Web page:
One great thing about running loops was having access to a bag drop area. After completing the first loop I ran just off the main path to my insulated bag with ice, swapped my half-empty bottle of GU Brew for a fresh cold bottle, then I took off again. 6.3 miles wasn’t enough for me to finish a full 21 oz bottle but it was nice to know that I wouldn’t run out if a grabbed a new bottle. I realized that the woman and the guys who had been immediately ahead of me took longer stops, so I was off on my own. I thought maybe there was the chance I was actually the lead female!

Although I came across some people to pass during the first loop who were probably doing the 12-hour race, it happened a lot more during the following loops. Some people were walking and some were jogging at a slower pace. Most people were really helpful and moved off to the side if they heard me coming so there would be enough room to pass. I usually tried to give people a heads up and ask if it was okay for me to come along and pass them on the left. I was very thankful and encouraging to the people I saw. I figured we were all doing something challenging and it’s nice to have that sense of camaraderie and know that we’re rooting for each other.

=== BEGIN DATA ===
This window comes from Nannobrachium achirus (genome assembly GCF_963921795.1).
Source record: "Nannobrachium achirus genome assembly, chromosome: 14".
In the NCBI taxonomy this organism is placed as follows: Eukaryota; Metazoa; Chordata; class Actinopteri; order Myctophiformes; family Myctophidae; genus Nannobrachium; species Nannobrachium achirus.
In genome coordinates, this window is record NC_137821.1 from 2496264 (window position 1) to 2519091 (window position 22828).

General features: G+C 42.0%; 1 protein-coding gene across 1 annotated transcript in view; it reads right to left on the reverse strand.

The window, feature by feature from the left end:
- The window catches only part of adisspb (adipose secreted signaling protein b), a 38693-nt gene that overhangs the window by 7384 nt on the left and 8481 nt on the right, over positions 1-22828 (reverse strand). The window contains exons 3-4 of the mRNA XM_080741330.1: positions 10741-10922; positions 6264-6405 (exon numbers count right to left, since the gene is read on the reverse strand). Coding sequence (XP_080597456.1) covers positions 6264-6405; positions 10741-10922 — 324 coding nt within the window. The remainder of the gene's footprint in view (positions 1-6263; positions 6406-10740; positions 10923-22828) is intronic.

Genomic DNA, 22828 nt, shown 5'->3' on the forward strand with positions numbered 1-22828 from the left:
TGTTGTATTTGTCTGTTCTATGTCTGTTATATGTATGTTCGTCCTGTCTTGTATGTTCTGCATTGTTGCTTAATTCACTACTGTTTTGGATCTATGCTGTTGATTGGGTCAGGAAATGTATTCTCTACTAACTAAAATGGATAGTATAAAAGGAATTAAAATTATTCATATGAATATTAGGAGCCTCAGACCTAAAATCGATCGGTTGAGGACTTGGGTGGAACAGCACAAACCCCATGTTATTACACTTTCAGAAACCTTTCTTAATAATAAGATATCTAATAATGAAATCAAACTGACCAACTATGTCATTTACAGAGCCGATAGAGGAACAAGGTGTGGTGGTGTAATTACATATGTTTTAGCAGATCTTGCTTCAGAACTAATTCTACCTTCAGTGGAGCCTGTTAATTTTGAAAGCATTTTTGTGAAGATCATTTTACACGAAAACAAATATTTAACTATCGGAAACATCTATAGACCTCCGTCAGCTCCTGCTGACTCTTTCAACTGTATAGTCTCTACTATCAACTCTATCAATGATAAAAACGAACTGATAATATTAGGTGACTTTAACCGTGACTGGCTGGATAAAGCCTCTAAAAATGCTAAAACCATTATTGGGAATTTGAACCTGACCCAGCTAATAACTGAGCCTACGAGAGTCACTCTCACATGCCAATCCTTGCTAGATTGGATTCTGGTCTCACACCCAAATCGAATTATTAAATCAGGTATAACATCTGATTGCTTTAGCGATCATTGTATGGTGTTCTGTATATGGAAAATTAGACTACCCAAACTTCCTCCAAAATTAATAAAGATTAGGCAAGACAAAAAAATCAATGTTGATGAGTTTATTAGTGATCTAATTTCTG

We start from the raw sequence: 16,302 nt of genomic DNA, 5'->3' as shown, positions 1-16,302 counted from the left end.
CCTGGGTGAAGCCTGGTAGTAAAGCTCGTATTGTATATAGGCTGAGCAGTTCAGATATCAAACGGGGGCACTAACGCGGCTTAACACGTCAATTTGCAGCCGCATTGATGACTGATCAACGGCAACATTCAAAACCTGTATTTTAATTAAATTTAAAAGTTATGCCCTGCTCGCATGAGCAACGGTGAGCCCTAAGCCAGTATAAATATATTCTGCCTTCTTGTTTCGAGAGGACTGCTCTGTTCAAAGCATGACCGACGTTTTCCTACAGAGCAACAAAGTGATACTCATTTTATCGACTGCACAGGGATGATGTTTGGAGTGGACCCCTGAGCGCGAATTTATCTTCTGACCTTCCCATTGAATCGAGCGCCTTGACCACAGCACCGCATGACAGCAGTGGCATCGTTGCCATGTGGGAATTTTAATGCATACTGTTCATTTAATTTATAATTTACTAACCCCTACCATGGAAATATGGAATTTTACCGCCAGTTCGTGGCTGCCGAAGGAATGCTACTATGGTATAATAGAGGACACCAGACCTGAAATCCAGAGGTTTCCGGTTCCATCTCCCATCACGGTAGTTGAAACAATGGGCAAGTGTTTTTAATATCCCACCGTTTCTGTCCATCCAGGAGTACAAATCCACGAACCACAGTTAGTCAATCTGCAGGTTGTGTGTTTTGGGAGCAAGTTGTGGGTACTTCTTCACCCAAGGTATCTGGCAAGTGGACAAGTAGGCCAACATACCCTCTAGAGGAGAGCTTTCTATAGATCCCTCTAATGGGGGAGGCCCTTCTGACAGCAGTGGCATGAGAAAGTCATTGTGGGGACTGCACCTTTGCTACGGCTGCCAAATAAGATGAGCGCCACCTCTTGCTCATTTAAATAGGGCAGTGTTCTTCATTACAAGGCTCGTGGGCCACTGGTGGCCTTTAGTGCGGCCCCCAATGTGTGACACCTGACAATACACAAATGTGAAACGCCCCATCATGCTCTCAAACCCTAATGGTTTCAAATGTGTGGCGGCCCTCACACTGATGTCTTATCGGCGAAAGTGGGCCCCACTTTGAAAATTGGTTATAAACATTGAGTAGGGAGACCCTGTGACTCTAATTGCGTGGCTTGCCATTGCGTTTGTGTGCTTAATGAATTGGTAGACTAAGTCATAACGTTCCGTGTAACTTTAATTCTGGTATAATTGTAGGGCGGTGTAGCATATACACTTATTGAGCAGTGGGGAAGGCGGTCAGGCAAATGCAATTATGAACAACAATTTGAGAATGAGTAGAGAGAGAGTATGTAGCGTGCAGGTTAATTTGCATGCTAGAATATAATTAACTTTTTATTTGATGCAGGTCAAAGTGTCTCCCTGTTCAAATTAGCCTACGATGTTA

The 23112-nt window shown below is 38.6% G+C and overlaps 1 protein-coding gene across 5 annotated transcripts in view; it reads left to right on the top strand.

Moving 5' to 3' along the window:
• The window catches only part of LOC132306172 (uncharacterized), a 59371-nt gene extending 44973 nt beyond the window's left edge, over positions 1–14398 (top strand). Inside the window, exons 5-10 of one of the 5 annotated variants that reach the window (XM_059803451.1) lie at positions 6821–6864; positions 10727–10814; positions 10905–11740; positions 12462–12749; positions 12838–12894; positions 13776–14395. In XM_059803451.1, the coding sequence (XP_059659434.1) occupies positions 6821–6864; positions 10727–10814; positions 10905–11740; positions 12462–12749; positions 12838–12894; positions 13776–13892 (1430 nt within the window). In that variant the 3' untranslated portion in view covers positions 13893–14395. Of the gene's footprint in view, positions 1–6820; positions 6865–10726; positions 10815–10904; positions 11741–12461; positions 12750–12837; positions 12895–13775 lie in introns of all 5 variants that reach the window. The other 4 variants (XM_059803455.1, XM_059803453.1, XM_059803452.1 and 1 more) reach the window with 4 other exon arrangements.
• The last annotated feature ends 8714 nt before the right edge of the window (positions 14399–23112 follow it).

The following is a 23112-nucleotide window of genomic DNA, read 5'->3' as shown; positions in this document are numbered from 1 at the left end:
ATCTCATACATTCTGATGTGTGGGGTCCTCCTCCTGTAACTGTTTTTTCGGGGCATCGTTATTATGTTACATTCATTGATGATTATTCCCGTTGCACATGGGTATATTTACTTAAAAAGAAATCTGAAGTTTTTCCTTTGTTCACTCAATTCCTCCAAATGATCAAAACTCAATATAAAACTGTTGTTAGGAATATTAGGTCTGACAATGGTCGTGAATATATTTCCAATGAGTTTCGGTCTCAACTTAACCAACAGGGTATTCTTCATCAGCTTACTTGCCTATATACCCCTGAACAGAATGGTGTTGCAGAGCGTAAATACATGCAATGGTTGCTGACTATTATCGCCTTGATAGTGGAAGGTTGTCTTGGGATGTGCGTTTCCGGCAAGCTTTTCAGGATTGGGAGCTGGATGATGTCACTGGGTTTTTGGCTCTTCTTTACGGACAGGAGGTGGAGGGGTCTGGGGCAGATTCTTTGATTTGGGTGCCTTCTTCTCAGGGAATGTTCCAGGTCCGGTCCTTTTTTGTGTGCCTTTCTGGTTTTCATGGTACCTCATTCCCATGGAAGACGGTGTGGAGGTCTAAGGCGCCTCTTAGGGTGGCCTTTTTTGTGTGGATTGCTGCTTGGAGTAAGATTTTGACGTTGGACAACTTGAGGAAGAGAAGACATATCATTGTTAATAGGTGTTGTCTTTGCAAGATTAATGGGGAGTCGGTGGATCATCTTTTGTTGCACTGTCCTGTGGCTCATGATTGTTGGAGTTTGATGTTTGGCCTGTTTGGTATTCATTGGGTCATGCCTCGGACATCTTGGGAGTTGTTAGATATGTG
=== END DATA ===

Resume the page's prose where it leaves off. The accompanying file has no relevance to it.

One thing I always worry about while running on trails is the risk of wiping out. I’ve done it a couple times and it’s no fun. I managed to come away from this race without hurting myself, but I did have one really close call when I nailed a root with my foot and thought for sure that I was going down. Somehow I managed to save myself but it got my adrenaline flowing for a few minutes. I kept telling myself over and over to pay attention and lift my feet. Still, I dragged my feet across some other roots and was lucky I didn’t fall when I took some awkward steps over a fallen tree.

Most of the course was flat aside from a couple of hills. Nothing too crazy, but one hill was a decent climb with some twists and it felt more challenging with each loop. It’s probably for the best that we weren’t warned about those hills ahead of time!

I had stopped for water at one aid station during the first loop and made a point of stopping at two of them during the following loops. I had plenty of GU Brew in my bottle but it was good to change it up and get some water too. I stopped for maybe 5-10 seconds to drink and made sure I threw the cups in the garbage boxes they had provided. It wasn’t like a road race where I could toss the cup to the side of the road and someone would come sweep it up. No garbage left behind on the trails! There were some treats for people to eat at the aid stations as well, but for my shorter distance I was fine with the Clif Shot Bloks in my pockets. I’m sure the food was helpful for the ultrarunners.